I grew up in an atheistic household.
Almost needless to say, I was relatively hostile towards religion for most of my early life. A few things changed that.
First, the apology of a pastor. A friend of mine was proselytizing at me, and apparently discussed it with his pastor; the pastor apologized to my parents, and explained to my friend he shouldn't be trying to convert people. My friend apologized to me after considering the matter. We stayed friends for a little while afterwards, although I left that school, and we lost contact.
I think that was around the time that I realized that religion is, in addition to being a belief system, a way of life, and not necessarily a bad one.
The next was actually South Park's Mormonism episode, which pointed out that a belief system could be desirable on the merits of the way of life it represented, even if the beliefs themselves are stupid. This tied into Douglas Adam's comment on Feng Shui, that "...if you disregard for a moment the explanation that's actually offered for it, it may be there is something interesting going on" - which is to say, the explanation for the belief is not necessarily the -reason- for the belief, and that stupid beliefs may actually have something useful to offer - which then requires us to ask whether the beliefs are, in fact, stupid.
Which is to say, beliefs may be epistemically irrational while being instrumentally rational.
The next peace I made with belief actually came from quantum physics, and reading about how there were several disparate and apparently contradictory mathematical systems, which all predicted the same thing. It later transpired that they could all be generalized into the same mathematical system, but I hadn't read that far before the isomorphic nature of truth occurred to me; you can have multiple contradictory interpretations of the same evidence that all predict the same thing.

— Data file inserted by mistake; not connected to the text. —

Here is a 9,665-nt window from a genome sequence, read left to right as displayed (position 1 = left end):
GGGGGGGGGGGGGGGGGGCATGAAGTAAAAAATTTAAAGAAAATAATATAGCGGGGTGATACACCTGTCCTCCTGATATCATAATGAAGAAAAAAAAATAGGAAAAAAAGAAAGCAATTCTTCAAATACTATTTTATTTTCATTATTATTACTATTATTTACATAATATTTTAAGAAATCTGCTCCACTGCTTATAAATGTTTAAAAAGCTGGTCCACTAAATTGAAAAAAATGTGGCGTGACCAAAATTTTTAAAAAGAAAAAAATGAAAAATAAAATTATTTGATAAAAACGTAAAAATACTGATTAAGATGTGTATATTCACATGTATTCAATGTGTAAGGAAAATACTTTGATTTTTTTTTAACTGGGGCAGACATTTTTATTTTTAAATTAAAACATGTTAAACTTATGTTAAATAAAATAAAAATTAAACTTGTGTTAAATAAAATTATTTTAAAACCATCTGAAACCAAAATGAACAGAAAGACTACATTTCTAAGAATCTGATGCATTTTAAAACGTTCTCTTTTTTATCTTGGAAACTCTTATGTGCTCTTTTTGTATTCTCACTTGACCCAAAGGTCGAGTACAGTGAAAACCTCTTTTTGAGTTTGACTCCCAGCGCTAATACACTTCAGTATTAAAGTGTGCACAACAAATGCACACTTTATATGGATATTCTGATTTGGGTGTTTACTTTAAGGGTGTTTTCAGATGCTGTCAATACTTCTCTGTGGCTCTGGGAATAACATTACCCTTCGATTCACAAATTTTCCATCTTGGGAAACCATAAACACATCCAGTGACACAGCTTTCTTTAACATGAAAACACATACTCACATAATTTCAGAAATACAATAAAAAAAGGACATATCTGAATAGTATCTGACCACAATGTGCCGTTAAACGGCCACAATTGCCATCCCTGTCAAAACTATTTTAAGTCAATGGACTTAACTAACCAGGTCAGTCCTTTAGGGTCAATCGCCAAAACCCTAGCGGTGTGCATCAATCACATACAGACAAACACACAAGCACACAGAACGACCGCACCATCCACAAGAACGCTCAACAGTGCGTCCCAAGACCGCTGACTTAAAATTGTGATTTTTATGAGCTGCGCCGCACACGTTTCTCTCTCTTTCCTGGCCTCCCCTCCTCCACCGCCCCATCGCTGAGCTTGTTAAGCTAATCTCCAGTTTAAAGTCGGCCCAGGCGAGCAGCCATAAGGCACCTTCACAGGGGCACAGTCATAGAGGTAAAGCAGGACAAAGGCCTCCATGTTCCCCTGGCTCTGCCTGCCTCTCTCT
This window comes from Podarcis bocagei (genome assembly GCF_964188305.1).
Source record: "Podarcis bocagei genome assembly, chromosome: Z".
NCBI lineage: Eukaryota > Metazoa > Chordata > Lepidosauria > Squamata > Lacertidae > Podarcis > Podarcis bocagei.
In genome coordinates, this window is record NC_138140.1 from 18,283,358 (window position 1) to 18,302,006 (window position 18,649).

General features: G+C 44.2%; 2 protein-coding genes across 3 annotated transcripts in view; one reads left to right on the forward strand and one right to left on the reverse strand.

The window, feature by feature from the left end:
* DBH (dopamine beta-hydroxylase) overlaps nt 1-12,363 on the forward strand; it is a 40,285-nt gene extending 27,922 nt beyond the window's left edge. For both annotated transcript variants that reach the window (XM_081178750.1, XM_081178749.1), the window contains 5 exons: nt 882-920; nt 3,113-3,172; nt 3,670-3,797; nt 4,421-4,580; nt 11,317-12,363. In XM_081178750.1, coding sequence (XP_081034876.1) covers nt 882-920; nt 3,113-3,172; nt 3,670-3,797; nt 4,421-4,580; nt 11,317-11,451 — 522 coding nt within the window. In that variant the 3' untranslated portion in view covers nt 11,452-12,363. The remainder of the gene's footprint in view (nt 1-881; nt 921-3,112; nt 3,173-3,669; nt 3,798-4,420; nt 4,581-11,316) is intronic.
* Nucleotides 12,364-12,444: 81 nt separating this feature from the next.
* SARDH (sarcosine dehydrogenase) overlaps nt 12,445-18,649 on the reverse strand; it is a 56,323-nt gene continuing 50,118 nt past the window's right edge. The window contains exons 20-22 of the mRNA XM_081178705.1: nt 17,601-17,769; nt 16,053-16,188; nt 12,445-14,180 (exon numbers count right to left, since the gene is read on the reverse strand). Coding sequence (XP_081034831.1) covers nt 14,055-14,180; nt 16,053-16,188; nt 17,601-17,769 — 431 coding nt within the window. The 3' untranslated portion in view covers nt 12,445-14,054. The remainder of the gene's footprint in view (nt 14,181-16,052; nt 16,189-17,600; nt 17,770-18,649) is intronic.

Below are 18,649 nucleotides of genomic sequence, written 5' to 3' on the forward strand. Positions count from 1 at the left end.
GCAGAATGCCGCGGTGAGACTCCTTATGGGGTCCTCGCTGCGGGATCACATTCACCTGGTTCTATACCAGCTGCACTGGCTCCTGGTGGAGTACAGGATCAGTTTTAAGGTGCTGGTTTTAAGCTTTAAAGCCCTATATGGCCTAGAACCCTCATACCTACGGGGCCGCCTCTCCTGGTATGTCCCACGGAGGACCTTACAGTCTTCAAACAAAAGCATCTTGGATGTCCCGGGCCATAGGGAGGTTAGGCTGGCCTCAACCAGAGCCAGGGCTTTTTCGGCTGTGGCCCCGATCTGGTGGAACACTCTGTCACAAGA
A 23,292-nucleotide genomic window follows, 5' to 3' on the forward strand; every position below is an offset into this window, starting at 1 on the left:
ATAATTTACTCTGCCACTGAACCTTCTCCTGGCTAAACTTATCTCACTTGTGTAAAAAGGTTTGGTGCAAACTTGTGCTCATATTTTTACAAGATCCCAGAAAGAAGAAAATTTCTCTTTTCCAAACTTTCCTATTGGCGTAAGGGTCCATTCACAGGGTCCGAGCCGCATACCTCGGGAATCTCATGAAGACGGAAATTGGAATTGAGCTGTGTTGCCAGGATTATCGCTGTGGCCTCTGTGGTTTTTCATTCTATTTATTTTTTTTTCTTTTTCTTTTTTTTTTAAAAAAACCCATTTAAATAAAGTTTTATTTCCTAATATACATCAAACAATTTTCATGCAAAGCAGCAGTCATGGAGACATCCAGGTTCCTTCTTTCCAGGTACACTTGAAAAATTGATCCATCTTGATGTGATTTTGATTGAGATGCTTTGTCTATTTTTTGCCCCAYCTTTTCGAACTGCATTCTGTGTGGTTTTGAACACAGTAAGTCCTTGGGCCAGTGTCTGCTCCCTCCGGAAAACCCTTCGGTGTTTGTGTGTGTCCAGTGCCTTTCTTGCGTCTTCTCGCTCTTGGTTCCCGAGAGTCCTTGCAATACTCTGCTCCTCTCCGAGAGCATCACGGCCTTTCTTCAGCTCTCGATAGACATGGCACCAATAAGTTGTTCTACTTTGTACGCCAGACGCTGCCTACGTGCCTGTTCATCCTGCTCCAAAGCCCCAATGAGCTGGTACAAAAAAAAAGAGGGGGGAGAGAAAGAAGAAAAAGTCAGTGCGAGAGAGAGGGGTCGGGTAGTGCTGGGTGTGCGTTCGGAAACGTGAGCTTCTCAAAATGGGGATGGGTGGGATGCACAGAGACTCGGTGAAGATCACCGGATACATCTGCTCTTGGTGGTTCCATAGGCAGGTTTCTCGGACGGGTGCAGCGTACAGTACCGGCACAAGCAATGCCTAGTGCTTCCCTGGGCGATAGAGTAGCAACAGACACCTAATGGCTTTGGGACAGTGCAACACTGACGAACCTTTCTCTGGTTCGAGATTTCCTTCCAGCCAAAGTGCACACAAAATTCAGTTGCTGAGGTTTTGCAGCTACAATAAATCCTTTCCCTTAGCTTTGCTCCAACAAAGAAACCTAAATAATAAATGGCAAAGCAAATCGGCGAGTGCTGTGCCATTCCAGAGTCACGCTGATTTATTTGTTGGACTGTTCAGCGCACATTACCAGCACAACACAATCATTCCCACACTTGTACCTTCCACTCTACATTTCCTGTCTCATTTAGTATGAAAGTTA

Up to this point, however, I still regarded beliefs as irrational, at least on an epistemological basis.
The next peace came from experiences living in a house that would have convinced most people that ghosts are real, which I have previously written about here. I think there are probably good explanations for every individual experience even if I don't know them, but am still somewhat flummoxed by the fact that almost all the bizarre experiences of my life all revolve around the same physical location. I don't know if I would accept money to live in that house again, which I guess means that I wouldn't put money on the bet that there wasn't something fundamentally odd about the house itself - a quality of the house which I think the term "haunted" accurately conveys, even if its implications are incorrect.
If an AI in a first person shooter dies every time it walks into a green room, and experiences great disutility for death, how many times must it walk into a green room before it decides not to do that anymore? I'm reasonably confident on a rational level that there was nothing inherently unnatural about that house, nothing beyond explanation, but I still won't "walk into the green room."
That was the point at which I concluded that beliefs can be -rational-. Disregard for a moment the explanation that's actually offered for them, and just accept the notion that there may be something interesting going on underneath the surface.
If we were to hold scientific beliefs to the same standard we hold religious beliefs - holding the explanation responsible rather than the predictions - scientific beliefs really don't come off looking that good. The sun isn't the center of the universe; some have called this theory "less wrong" than an earth-centric model of the universe, but that's because the -predictions- are better; the explanation itself is still completely, 100% wrong.
Likewise, if we hold religious beliefs to the same standard we hold scientific beliefs - holding the predictions responsible rather than the explanations - religious beliefs might just come off better than we'd expect.